Some CCTV cameras feature internal storage via an SD memory card, which will preclude the need for a recording system. However, if you forget to replace the card when it becomes full, you won’t be able to capture any further footage.
Other costs (warranties, transportation, etc.)
Some vendors provide extended warranties for an extra charge. If you feel comfortable with making ad-hoc repairs or replacements on your own, skipping the extended warranty will let you lower your total cost.
Before signing on for a package, be sure to check for any hidden costs. These could take the form of transportation or delivery charges, special installation fees and more.
Is it legal to install CCTV for HDB flats?
It all depends on what the CCTV is able to see or record.
Installing CCTVs inside your home – for surveillance that is confined only to your home interiors – is perfectly legal, and there is no need to seek prior approval.
However, HDB homeowners or occupiers aren’t allowed to install CCTVs that face the main corridor or other common areas, or which look into another person’s unit. Note that this applies even if the CCTVs are located inside your flat.
The exception is if you’re facing trouble and illegal acts, such as harassment from loansharks, theft, destruction of property, or other acts of mischief. Under these circumstances, you may apply for a CCTV to be installed in the interest of helping the police gather the necessary evidence.
You’ll need to follow these steps:
- Make a police report detailing the harassment or illegal activities you are facing.
- Contact your Town Council to apply for permission to proceed with your CCTV installation. You’ll need to submit a copy of your police report.
- Once approval has been obtained, contact a licensed vendor to install your CCTV. You’re not allowed to install the CCTV yourself, unless you happen to hold a Security Service Provider license.
CCTVs rules and regulations in HDB estates
CCTVs have to be taken down after six months
CCTVs that face the common areas or your neighbour’s home can only be installed for a maximum of six months. Once this approval period expires, you’ll have to remove the camera.
Failure to do so is a breach of Town Council by-laws, and can result in a fine of up to S$5,000.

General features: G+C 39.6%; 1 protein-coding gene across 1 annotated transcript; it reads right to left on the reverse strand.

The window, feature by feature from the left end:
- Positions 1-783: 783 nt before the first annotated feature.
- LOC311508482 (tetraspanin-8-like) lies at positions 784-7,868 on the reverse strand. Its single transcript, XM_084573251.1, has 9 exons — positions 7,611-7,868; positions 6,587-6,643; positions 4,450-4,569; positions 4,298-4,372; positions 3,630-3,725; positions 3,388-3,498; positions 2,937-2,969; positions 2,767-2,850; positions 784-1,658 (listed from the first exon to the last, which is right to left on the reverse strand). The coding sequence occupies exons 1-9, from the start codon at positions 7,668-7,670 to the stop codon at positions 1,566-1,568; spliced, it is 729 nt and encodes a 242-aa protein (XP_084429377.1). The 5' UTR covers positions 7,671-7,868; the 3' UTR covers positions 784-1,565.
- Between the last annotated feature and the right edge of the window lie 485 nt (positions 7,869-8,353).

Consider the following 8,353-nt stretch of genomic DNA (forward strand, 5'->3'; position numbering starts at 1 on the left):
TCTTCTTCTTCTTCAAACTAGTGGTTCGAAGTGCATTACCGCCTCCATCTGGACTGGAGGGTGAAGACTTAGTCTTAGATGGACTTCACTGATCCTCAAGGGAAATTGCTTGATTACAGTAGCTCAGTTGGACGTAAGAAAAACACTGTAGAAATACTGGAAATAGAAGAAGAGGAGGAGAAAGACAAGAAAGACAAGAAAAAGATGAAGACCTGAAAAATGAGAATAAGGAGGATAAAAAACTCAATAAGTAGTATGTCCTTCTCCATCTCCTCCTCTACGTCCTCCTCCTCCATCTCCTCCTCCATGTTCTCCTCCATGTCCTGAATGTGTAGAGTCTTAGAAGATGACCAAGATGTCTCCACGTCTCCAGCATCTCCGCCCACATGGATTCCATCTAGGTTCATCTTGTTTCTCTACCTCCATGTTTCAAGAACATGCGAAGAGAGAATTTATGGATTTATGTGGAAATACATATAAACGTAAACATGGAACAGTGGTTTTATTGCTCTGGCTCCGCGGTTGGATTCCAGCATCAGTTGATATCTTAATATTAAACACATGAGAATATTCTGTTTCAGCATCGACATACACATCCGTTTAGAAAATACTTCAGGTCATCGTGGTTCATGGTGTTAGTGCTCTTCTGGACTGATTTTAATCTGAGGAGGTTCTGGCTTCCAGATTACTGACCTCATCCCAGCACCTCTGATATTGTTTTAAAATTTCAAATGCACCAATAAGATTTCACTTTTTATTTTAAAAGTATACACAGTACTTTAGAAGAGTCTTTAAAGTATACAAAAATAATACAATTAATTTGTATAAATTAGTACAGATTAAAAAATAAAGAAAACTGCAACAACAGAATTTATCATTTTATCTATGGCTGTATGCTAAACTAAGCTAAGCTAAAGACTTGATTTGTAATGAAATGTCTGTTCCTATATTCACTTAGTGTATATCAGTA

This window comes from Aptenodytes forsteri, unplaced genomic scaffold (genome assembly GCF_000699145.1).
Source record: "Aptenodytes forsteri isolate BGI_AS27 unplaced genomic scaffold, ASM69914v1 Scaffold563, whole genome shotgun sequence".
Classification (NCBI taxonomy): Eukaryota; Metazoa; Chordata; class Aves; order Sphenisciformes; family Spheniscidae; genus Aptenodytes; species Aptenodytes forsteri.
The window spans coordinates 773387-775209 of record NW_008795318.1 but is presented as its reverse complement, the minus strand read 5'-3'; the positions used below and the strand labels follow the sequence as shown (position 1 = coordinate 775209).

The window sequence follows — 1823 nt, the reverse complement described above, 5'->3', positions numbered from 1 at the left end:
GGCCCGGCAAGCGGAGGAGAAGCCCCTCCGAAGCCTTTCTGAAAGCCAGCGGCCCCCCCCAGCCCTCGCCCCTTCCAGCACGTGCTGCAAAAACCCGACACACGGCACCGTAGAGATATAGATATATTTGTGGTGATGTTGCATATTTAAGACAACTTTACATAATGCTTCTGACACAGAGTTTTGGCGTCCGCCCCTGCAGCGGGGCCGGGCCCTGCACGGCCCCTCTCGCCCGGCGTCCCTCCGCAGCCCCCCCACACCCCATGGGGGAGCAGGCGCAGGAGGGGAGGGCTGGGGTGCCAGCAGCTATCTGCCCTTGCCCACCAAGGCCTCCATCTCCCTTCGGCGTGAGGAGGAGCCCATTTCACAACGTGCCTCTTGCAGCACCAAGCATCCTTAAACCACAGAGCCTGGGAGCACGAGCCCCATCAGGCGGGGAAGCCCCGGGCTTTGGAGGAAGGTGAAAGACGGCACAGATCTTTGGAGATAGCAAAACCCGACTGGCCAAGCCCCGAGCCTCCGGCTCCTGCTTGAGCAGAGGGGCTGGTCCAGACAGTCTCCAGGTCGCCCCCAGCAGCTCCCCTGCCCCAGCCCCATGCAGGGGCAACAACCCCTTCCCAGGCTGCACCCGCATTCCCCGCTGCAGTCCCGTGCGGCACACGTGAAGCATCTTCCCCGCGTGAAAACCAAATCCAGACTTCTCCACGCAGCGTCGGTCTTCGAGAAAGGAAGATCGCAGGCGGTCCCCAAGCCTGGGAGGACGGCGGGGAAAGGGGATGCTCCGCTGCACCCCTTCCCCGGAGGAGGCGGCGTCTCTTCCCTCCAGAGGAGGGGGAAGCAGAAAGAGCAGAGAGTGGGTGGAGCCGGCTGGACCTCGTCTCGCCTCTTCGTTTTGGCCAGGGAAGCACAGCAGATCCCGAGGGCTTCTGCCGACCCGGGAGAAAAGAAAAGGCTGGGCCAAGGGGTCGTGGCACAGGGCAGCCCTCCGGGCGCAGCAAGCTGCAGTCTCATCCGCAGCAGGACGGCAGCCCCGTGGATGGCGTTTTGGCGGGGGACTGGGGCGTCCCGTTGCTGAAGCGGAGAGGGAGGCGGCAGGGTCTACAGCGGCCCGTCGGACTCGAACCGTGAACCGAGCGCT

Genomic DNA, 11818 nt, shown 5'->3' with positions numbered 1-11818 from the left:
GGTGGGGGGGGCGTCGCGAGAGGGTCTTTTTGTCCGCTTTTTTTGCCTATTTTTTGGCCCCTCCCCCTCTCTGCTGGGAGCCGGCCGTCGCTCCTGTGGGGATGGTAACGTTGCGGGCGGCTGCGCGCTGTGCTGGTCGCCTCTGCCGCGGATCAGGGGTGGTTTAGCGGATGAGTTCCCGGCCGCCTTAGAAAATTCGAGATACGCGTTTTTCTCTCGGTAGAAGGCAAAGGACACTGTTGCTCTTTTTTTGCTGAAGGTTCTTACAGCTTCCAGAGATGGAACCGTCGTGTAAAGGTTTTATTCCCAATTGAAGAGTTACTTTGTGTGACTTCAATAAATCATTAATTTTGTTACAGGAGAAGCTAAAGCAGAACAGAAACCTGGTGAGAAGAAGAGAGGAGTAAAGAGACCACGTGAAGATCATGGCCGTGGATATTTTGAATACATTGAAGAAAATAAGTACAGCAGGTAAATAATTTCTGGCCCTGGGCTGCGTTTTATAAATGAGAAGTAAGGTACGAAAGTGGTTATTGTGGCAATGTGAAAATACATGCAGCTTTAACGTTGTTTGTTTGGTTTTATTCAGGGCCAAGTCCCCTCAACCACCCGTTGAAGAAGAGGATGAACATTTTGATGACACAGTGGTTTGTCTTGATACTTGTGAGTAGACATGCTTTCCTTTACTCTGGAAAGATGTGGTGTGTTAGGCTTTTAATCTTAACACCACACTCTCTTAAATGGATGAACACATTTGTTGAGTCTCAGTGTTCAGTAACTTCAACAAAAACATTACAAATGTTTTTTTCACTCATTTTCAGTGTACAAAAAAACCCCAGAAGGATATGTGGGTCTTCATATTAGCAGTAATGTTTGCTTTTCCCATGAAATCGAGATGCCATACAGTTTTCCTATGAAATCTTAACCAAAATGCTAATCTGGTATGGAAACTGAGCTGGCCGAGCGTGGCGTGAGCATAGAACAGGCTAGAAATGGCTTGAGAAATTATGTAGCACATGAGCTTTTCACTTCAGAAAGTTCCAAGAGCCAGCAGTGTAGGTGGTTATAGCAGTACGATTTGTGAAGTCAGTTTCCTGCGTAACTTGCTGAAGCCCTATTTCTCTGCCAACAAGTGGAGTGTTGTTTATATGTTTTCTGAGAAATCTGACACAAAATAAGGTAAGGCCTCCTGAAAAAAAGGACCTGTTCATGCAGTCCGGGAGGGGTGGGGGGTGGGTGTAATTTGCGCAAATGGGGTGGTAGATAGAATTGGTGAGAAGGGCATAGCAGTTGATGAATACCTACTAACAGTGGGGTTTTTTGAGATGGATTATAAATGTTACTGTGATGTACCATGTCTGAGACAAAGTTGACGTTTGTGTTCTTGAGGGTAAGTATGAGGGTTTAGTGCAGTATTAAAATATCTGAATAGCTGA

Cannot be deemed intrusive to others
While you may desire to protect your property and family from harassment and mischief, your neighbours and those with whom you share common spaces have a right to their privacy.
Hence, if your CCTV is deemed intrusive and interferes with the enjoyment of their property (such as facing their front door directly, or peering into their flat and recording their movements and activities), your neighbours may lodge a complaint against you.
If this happens, you may be asked to take corrective measures, including altering the direction your camera faces, or even removing it altogether.
Doorbells or peepholes with recording functions may require approval
There are smart doorbells and peepholes that are capable of recording what goes on outside your home. Technically speaking, these are considered CCTVs, and may require approval before installation.
For smart doorbells with recording functions, you’ll need to seek the Town Council’s approval before installation, especially since these devices will invariably need to be installed outside your unit.
However, digital peepholes are installed on your main door, and are thus considered to be inside your flat. Hence, no approval is required for installation.
Having said that, do note that if your neighbours feel that your video peephole intrudes upon their privacy, or amounts to surveillance of common areas, they may lodge a complaint against you to have your device taken down.
Best CCTVs to consider for your home security
Xiaomi Mijia IP
If you need to install multiple cameras but are on a strict budget, the Xiaomi Mijia IP will fit the bill. Each camera costs less than S$40, so you can install a camera for almost every room in your house, and keep the cost reasonably low.